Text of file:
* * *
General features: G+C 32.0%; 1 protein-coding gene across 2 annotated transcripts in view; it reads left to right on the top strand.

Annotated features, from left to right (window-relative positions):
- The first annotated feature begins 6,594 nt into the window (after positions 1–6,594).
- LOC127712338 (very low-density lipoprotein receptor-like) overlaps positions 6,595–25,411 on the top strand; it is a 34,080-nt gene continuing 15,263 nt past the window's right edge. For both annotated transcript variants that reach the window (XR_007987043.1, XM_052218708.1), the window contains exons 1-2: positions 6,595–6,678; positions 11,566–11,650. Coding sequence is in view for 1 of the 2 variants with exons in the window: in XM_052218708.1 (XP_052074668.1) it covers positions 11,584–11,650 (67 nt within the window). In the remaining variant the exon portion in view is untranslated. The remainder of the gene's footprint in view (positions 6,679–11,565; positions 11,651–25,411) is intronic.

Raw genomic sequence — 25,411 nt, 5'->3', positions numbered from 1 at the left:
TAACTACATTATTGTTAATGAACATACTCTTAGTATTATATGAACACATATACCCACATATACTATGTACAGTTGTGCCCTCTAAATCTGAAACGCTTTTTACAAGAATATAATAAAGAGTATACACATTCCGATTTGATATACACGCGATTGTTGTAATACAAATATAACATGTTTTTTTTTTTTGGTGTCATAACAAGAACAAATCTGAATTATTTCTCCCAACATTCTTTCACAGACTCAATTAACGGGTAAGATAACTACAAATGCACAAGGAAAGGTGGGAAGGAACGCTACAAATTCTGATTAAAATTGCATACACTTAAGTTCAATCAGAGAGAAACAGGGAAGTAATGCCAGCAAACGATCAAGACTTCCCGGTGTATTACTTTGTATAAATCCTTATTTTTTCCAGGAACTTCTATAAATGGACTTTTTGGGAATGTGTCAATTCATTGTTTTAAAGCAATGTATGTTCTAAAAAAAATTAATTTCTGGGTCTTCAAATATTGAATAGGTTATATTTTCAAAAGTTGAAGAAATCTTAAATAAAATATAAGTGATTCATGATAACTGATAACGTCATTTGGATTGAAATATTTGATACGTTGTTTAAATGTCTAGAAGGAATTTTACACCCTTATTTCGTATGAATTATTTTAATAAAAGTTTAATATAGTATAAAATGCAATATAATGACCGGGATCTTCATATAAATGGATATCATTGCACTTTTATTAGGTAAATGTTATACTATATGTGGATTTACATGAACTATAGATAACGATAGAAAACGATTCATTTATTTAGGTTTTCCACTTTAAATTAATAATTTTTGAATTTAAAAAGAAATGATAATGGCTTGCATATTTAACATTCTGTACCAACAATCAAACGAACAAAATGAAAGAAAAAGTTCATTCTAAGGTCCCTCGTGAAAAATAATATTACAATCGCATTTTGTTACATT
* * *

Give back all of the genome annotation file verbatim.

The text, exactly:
General features: G+C 32.0%; 1 protein-coding gene across 2 annotated transcripts in view; it reads left to right on the top strand.

Annotated features, from left to right (window-relative positions):
- The first annotated feature begins 6,594 nt into the window (after positions 1–6,594).
- LOC127712338 (very low-density lipoprotein receptor-like) overlaps positions 6,595–25,411 on the top strand; it is a 34,080-nt gene continuing 15,263 nt past the window's right edge. For both annotated transcript variants that reach the window (XR_007987043.1, XM_052218708.1), the window contains exons 1-2: positions 6,595–6,678; positions 11,566–11,650. Coding sequence is in view for 1 of the 2 variants with exons in the window: in XM_052218708.1 (XP_052074668.1) it covers positions 11,584–11,650 (67 nt within the window). In the remaining variant the exon portion in view is untranslated. The remainder of the gene's footprint in view (positions 6,679–11,565; positions 11,651–25,411) is intronic.

Raw genomic sequence — 25,411 nt, 5'->3', positions numbered from 1 at the left:
TAACTACATTATTGTTAATGAACATACTCTTAGTATTATATGAACACATATACCCACATATACTATGTACAGTTGTGCCCTCTAAATCTGAAACGCTTTTTACAAGAATATAATAAAGAGTATACACATTCCGATTTGATATACACGCGATTGTTGTAATACAAATATAACATGTTTTTTTTTTTTGGTGTCATAACAAGAACAAATCTGAATTATTTCTCCCAACATTCTTTCACAGACTCAATTAACGGGTAAGATAACTACAAATGCACAAGGAAAGGTGGGAAGGAACGCTACAAATTCTGATTAAAATTGCATACACTTAAGTTCAATCAGAGAGAAACAGGGAAGTAATGCCAGCAAACGATCAAGACTTCCCGGTGTATTACTTTGTATAAATCCTTATTTTTTCCAGGAACTTCTATAAATGGACTTTTTGGGAATGTGTCAATTCATTGTTTTAAAGCAATGTATGTTCTAAAAAAAATTAATTTCTGGGTCTTCAAATATTGAATAGGTTATATTTTCAAAAGTTGAAGAAATCTTAAATAAAATATAAGTGATTCATGATAACTGATAACGTCATTTGGATTGAAATATTTGATACGTTGTTTAAATGTCTAGAAGGAATTTTACACCCTTATTTCGTATGAATTATTTTAATAAAAGTTTAATATAGTATAAAATGCAATATAATGACCGGGATCTTCATATAAATGGATATCATTGCACTTTTATTAGGTAAATGTTATACTATATGTGGATTTACATGAACTATAGATAACGATAGAAAACGATTCATTTATTTAGGTTTTCCACTTTAAATTAATAATTTTTGAATTTAAAAAGAAATGATAATGGCTTGCATATTTAACATTCTGTACCAACAATCAAACGAACAAAATGAAAGAAAAAGTTCATTCTAAGGTCCCTCGTGAAAAATAATATTACAATCGCATTTTGTTACATT